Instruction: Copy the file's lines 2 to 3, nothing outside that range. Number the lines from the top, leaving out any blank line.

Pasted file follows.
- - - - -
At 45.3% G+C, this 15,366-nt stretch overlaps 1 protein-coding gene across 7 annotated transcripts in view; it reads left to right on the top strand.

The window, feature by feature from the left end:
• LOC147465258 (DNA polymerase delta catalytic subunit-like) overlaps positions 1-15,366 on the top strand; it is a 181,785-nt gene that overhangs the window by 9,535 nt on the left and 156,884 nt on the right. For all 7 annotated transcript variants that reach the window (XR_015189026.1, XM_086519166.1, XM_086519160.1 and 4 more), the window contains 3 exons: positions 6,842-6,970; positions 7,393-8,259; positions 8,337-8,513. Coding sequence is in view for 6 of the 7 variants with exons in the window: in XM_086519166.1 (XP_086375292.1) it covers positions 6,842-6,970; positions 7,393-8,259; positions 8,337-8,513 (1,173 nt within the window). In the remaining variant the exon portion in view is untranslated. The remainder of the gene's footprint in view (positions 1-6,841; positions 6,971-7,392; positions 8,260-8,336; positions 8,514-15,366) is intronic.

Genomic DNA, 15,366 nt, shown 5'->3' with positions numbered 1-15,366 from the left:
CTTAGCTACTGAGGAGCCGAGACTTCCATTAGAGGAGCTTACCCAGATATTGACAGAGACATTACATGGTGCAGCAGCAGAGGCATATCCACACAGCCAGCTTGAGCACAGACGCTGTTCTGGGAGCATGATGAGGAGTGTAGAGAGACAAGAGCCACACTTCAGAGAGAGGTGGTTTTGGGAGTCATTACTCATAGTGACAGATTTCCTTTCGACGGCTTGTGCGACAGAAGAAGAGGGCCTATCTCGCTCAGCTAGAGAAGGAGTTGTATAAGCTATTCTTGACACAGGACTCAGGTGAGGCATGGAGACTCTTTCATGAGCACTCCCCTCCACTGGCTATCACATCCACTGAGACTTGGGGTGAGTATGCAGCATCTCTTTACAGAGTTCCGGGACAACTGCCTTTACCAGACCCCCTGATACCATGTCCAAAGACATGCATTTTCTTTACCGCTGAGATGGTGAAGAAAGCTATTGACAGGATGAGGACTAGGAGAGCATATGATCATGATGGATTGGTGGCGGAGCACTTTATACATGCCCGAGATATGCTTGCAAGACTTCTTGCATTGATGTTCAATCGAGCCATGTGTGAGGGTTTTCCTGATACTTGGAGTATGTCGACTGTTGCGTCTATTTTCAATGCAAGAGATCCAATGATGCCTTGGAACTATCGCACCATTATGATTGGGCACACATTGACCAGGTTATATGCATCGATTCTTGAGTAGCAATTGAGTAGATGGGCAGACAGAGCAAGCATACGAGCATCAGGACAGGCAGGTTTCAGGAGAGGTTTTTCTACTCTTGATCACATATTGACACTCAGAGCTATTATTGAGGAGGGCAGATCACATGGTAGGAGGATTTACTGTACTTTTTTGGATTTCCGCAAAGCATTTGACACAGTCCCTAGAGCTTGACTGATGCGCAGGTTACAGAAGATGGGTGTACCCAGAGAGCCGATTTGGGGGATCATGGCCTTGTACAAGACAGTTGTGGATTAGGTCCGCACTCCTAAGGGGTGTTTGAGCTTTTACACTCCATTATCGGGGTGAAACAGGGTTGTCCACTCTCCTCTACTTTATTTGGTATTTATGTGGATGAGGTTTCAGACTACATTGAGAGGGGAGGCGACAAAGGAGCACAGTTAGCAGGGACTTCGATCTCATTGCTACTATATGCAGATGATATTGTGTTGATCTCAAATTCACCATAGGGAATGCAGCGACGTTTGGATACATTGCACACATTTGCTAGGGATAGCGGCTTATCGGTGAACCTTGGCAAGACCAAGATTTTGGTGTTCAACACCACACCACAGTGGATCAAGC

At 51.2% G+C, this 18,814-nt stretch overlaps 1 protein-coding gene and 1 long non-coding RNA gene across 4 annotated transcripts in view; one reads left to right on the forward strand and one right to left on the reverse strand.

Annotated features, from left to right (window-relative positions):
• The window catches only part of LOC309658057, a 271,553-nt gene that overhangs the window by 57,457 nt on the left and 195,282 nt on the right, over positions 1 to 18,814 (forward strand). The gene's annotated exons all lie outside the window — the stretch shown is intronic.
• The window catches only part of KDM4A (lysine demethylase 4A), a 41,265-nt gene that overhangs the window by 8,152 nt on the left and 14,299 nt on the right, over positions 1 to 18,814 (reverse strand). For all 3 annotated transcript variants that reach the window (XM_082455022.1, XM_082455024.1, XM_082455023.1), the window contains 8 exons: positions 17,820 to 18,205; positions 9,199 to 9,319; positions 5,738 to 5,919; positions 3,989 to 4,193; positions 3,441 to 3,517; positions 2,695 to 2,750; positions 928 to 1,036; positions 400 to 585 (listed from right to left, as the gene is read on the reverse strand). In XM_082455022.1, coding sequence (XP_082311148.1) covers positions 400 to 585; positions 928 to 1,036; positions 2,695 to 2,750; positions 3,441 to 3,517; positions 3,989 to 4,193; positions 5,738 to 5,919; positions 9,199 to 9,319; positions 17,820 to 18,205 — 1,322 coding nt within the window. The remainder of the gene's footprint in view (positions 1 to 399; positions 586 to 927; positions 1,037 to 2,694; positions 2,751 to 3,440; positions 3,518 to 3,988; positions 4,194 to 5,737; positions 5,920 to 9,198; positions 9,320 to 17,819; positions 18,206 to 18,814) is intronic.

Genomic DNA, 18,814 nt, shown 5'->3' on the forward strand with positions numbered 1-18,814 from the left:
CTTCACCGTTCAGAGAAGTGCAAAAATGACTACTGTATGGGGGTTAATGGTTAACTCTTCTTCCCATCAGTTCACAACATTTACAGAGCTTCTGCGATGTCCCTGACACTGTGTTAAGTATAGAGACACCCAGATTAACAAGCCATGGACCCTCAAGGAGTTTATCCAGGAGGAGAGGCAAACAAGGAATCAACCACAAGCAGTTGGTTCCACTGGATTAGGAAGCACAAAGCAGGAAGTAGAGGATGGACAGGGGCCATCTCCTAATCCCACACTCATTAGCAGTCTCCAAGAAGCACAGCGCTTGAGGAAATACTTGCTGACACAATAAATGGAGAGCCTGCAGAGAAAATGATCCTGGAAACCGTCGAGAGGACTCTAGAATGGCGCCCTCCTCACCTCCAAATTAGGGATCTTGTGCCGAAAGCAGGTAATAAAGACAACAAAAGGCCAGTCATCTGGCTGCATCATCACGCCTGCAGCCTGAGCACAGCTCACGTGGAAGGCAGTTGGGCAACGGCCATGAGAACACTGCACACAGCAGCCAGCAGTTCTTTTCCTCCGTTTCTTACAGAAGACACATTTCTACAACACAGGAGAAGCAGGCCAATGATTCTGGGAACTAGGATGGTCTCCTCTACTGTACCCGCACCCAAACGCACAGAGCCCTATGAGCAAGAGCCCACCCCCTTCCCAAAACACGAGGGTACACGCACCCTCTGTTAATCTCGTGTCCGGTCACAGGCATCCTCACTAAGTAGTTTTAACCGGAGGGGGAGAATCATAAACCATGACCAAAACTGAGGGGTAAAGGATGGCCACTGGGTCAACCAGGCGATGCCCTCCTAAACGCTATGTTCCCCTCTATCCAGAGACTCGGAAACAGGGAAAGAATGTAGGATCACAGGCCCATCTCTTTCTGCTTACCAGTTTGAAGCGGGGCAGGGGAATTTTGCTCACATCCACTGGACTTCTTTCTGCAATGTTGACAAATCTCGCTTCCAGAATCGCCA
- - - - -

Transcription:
The window, feature by feature from the left end:
• LOC147465258 (DNA polymerase delta catalytic subunit-like) overlaps positions 1-15,366 on the top strand; it is a 181,785-nt gene that overhangs the window by 9,535 nt on the left and 156,884 nt on the right. For all 7 annotated transcript variants that reach the window (XR_015189026.1, XM_086519166.1, XM_086519160.1 and 4 more), the window contains 3 exons: positions 6,842-6,970; positions 7,393-8,259; positions 8,337-8,513. Coding sequence is in view for 6 of the 7 variants with exons in the window: in XM_086519166.1 (XP_086375292.1) it covers positions 6,842-6,970; positions 7,393-8,259; positions 8,337-8,513 (1,173 nt within the window). In the remaining variant the exon portion in view is untranslated. The remainder of the gene's footprint in view (positions 1-6,841; positions 6,971-7,392; positions 8,260-8,336; positions 8,514-15,366) is intronic.